Romania’s chief prosecutor Laura Codruta Kovesi praised the country’s prosecutors for their effectiveness, but stressed that there has been an increase in attacks against the institution, when presenting a new report from Romania’s anti-graft watchdog DNA on Thursday.

    "Everybody in Romania says they support the fight against corruption, but we all saw how much legal stability matters and how easily the work of the entire justice system, not just the DNA prosecutors, could be completely cancelled,” she pointed out.

    Kovesi also said that although attacks against DNA have increased, the prosecutors proved very effective; over 870 people were sentenced last year in corruption cases, including a member of the European parliament, 8 MPs, a minister, 5 county council president and 28 mayors.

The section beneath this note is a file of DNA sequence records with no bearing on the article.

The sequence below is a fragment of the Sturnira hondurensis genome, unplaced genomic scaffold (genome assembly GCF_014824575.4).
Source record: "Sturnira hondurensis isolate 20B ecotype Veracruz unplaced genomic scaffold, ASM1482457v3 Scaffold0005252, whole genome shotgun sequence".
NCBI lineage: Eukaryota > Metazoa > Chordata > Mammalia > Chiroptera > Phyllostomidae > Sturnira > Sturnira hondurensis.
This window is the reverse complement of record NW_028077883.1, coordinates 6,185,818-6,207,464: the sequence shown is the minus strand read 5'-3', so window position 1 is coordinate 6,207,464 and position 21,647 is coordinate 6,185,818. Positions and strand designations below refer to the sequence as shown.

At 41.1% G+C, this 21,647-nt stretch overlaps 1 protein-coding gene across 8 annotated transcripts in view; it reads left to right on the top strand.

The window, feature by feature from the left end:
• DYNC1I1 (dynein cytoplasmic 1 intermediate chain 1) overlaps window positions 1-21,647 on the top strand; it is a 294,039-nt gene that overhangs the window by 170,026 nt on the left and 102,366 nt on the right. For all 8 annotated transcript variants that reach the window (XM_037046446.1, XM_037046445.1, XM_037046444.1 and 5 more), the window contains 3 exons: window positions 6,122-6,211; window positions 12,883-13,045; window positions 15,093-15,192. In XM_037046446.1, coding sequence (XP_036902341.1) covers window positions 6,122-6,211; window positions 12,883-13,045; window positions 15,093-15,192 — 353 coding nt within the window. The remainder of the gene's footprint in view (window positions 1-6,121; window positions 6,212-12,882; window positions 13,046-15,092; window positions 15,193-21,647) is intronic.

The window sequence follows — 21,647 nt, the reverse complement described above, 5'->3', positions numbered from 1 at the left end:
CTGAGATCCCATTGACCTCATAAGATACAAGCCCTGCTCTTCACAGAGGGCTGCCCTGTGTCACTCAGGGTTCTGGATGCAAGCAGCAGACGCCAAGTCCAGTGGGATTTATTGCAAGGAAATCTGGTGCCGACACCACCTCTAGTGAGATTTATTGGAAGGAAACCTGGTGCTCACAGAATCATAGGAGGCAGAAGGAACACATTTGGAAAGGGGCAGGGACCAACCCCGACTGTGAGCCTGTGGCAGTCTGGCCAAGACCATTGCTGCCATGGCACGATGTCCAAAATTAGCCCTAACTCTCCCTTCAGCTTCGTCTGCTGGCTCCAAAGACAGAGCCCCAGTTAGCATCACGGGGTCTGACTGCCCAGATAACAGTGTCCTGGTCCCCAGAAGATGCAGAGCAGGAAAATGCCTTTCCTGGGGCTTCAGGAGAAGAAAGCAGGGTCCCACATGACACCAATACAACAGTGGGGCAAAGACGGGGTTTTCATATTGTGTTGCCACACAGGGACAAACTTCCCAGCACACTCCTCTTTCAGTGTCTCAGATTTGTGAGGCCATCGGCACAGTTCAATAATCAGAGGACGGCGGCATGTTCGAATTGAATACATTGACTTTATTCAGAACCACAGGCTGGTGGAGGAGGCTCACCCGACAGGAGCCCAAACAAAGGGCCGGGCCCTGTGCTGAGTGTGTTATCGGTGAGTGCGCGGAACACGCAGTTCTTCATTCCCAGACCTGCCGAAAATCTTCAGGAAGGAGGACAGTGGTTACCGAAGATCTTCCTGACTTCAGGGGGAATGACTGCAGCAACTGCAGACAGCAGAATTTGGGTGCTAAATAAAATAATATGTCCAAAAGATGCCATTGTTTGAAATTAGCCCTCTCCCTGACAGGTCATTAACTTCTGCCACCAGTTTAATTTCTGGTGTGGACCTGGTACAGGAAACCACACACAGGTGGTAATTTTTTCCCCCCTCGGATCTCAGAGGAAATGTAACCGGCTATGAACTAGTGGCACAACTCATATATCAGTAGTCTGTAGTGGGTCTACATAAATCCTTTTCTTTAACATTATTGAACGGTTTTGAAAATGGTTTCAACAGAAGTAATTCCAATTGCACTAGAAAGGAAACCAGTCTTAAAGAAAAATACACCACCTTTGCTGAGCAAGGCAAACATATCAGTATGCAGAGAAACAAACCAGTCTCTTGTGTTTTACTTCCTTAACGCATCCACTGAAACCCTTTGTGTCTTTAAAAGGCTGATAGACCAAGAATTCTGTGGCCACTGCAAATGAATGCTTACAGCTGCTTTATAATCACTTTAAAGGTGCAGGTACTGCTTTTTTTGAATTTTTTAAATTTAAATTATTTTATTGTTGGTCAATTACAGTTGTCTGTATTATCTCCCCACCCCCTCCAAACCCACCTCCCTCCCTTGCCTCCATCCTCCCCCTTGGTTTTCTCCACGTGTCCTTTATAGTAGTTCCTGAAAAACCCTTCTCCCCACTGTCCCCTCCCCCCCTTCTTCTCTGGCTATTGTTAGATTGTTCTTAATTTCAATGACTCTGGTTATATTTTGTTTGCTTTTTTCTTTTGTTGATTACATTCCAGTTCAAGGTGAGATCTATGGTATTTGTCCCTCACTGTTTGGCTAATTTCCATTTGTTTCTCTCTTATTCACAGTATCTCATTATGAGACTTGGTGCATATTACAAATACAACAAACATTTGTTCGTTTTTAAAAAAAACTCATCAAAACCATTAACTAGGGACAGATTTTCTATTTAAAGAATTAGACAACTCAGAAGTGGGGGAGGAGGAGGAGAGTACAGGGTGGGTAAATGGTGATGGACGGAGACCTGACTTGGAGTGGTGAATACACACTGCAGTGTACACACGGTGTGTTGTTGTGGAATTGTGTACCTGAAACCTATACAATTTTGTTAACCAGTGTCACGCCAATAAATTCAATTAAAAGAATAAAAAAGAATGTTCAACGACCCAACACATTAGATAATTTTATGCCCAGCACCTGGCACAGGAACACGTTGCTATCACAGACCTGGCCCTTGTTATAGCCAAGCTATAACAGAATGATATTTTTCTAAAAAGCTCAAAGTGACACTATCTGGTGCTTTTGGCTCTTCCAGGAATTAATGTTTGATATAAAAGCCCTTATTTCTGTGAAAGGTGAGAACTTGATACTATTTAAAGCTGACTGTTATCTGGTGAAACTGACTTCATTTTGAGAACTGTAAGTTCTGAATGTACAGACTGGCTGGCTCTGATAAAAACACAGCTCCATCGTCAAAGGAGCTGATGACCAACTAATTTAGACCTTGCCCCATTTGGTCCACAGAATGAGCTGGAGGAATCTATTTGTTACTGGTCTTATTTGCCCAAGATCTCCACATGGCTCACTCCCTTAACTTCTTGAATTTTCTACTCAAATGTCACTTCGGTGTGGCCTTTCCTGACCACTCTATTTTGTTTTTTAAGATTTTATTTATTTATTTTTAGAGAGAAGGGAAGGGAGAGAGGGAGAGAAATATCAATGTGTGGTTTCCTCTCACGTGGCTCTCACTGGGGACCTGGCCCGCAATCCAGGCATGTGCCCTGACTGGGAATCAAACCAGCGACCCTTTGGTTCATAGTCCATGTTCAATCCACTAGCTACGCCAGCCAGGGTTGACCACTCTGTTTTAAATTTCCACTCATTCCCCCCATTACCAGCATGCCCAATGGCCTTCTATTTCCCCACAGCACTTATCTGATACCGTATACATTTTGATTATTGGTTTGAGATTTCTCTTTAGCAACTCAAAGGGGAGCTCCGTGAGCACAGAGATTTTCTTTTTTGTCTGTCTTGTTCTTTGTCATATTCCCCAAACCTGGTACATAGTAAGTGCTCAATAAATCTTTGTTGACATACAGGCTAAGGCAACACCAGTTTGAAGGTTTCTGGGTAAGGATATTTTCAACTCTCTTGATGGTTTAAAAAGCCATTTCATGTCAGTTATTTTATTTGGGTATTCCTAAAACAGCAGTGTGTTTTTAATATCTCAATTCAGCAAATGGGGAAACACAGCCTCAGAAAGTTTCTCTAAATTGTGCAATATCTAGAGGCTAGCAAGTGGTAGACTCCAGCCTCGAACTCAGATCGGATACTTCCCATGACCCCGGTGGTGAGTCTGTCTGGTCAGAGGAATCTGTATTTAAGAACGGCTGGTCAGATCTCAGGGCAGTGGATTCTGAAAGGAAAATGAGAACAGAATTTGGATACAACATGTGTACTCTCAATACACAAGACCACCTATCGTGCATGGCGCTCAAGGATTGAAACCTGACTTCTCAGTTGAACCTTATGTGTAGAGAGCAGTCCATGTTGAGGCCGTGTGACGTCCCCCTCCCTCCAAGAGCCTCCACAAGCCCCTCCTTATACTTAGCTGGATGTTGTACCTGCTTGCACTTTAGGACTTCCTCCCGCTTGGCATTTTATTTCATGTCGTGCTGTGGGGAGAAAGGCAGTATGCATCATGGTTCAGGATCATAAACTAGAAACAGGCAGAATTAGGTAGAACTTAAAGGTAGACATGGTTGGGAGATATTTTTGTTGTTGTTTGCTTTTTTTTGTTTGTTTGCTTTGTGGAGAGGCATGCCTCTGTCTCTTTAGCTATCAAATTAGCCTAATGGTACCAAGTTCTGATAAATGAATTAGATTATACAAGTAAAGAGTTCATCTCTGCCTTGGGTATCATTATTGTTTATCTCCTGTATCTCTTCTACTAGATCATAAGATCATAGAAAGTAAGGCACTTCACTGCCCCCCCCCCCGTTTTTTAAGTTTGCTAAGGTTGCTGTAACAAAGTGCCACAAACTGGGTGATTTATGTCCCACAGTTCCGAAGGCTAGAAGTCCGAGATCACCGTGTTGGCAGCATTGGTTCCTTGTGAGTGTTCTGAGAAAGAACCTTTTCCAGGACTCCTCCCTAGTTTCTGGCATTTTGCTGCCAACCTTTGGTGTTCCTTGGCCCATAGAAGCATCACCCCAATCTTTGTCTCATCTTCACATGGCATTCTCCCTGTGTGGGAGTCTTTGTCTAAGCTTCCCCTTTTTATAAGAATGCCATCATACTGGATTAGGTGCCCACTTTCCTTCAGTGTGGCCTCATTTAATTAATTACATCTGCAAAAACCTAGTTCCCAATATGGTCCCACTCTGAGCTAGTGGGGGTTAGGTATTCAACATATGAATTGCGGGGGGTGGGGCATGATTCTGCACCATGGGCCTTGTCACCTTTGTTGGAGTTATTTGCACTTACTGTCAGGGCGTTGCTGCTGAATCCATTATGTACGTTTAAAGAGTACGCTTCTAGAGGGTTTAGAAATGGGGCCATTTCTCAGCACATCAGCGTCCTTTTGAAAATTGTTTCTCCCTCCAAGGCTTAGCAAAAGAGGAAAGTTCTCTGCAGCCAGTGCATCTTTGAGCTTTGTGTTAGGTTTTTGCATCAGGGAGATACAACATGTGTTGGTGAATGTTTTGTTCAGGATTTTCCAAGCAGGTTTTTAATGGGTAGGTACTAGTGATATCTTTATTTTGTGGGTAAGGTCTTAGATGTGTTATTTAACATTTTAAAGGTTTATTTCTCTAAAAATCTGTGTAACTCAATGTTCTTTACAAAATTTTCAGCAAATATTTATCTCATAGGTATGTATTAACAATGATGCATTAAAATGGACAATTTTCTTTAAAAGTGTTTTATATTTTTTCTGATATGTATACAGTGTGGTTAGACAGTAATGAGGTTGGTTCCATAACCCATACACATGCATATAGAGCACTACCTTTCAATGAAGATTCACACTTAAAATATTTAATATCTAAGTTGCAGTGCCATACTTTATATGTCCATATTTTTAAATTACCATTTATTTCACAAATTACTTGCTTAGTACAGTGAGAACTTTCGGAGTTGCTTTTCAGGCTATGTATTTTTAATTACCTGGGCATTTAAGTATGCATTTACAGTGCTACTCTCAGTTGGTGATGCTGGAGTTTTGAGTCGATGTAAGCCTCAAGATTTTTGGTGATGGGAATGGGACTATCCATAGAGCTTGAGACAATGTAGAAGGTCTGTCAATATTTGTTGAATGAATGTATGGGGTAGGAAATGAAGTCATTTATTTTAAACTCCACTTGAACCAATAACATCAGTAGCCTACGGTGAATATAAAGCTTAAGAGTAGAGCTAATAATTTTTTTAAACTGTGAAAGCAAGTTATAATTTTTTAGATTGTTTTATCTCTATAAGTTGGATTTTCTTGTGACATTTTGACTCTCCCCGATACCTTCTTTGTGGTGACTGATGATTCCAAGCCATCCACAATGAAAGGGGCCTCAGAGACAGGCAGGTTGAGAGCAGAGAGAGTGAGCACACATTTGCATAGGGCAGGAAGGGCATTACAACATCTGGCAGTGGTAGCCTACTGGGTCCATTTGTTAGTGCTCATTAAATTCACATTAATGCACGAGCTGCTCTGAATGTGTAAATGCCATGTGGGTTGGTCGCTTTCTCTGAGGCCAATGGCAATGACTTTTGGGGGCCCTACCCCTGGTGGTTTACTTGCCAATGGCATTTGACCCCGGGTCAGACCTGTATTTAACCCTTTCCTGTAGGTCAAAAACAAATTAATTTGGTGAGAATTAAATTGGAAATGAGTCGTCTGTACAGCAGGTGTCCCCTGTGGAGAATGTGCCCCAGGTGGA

The overall prejudice of abuse of office related crimes amounted at 260 million lei (almost 60 million EUR). 

    Kovesi added that it was still common practice for bribes to be required in order for companies to win public tenders, as well as that requirements are made to favour certain firms and payments are made for fictive works or the state pays a higher price for useless services.
    There was great media interest in covering the separate press conferences to be given by two members of Bosnia's tripartite presidency on Thursday afternoon as they were expected to give opposing statements about a possible appeal to the International Courts of Justice against its 2007 verdict clearing Serbia of direct responsibility for genocide in Bosnia.
    Bakir Izetbegovic, Bosniak member of the presidency, will give a conference at 2.45pm while Mladen Ivanic, Serb member and chairman of the presidency, began a conference at 2pm.